19
Jan 17

The law of large numbers proved

The law of large numbers overview

I have already several posts about the law of large numbers:

  1. start with the intuition, which is illustrated using Excel;
  2. simulations in Excel show that convergence is not as fast as some textbooks claim;
  3. to distinguish the law of large numbers from the central limit theorem read this;
  4. the ultimate purpose is the application to simple regression with a stochastic regressor.

Here we busy ourselves with the proof.

Measuring deviation of a random variable from a constant

Let X be a random variable and c some constant. We want a measure of X differing from the constant by a given number \varepsilon or more. The set where X differs from c by \varepsilon>0 or more is the outside of the segment [c-\varepsilon,c+\varepsilon], that is, \{|X-c|\ge\varepsilon\}=\{X\le c-\varepsilon\}\cup\{X\ge c+\varepsilon\}.

Figure 1. Measuring the outside of interval

Now suppose X has a density p(t). It is natural to measure the set \{|X-c|\ge\varepsilon\} by the probability P(|X-c|\ge\varepsilon). This is illustrated in Figure 1.

Convergence to a spike formalized

Figure 2. Convergence to a spike

Once again, check out the idea. Consider a sequence of random variables \{T_n\} and a parameter \tau. Fix some \varepsilon>0 and consider a corridor [\tau-\varepsilon,\tau+\varepsilon] of width 2\varepsilon around \tau. For \{T_n\} to converge to a spike at \tau we want the area P(|T_n-\tau|\ge\varepsilon) to go to zero as we move along the sequence to infinity. This is illustrated in Figure 2, where, say, \{T_1\} has a flat density and the density of \{T_{1000}\} is chisel-shaped. In the latter case the area P(|T_n-\tau|\ge\varepsilon) is much smaller than in the former. The math of this phenomenon is such that P(|T_n-\tau|\ge\varepsilon) should go to zero for any \varepsilon>0 (the narrower the corridor, the further to infinity we should move along the sequence).

Definition. Let \tau be some parameter and let \{T_n\} be a sequence of its estimators. We say that \{T_n\} converges to \tau in probability or, alternatively, \{T_n\} consistently estimates \tau if P(|T_n-\tau|\ge\varepsilon)\rightarrow 0 as n\rightarrow 0 for any \varepsilon>0.

The law of large numbers in its simplest form

Let \{X_n\} be an i.i.d. sample from a population with mean \mu and variance \sigma^2. This is the situation from the standard Stats course. We need two facts about the sample mean \bar{X}: it is unbiased,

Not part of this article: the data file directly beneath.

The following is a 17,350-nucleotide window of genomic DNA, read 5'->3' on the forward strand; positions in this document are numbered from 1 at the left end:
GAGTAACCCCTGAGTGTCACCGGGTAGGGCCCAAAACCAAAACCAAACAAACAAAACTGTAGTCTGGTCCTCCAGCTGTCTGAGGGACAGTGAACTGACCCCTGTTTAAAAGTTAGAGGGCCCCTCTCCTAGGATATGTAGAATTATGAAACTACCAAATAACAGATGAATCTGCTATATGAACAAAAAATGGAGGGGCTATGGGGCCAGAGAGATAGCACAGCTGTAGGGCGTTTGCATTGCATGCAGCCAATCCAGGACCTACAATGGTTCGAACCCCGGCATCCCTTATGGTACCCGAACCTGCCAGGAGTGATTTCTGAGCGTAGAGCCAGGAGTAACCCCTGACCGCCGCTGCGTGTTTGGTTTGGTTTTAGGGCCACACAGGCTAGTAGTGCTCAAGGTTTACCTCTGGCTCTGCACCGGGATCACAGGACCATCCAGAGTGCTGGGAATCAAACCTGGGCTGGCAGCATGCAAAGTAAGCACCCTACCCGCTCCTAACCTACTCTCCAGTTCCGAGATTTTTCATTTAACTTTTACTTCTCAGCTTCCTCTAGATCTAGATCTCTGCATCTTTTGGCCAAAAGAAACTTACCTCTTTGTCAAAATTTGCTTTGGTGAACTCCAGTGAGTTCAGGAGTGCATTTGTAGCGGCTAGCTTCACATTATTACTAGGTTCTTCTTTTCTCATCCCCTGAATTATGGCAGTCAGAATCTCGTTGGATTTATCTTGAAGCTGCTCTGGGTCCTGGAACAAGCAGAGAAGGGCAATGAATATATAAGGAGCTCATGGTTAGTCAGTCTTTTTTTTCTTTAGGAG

(1) E\bar{X}=\mu,

and its variance tends to zero

(2) Var(\bar{X})=\sigma^2/n\rightarrow 0 as n\rightarrow 0.

Now

P(|\bar{X}-\mu|\ge \varepsilon) (by (1))

=P(|\bar{X}-E\bar{X}|\ge \varepsilon) (by the Chebyshev inequality, see Extension 3))

\le\frac{1}{\varepsilon^2}Var(\bar{X}) (by (2))

=\frac{\sigma^2}{n\varepsilon^2}\rightarrow 0  as n\rightarrow 0.

Since this is true for any \varepsilon>0, the sample mean is a consistent estimator of the population mean. This proves Example 1.

Final remarks

The above proof applies in the next more general situation.

Theorem. Let \tau be some parameter and let \{T_n\} be a sequence of its estimators such that: a) ET_n=\tau for any n and b) Var(T_n)\rightarrow 0. Then \{T_n\} converges in probability to \tau.

This statement is often used on the Econometrics exams of the University of London.

In the unbiasedness definition the sample size is fixed. In the consistency definition it tends to infinity. The above theorem says that unbiasedness for all n plus Var(T_n)\rightarrow 0 are sufficient for consistency.

3 Responses for "The law of large numbers proved"

  1. […] convergence which is called convergence in probability and denoted . The precise definition is rather complex but the intuition is simple: it is convergence to a spike at the parameter being estimated. […]

  2. […] Review the intuition and formal definition. This is the summary: […]

  3. […] when exams require more theory than the book has, that's not normal. For example, the theorem I prove here is not in the […]

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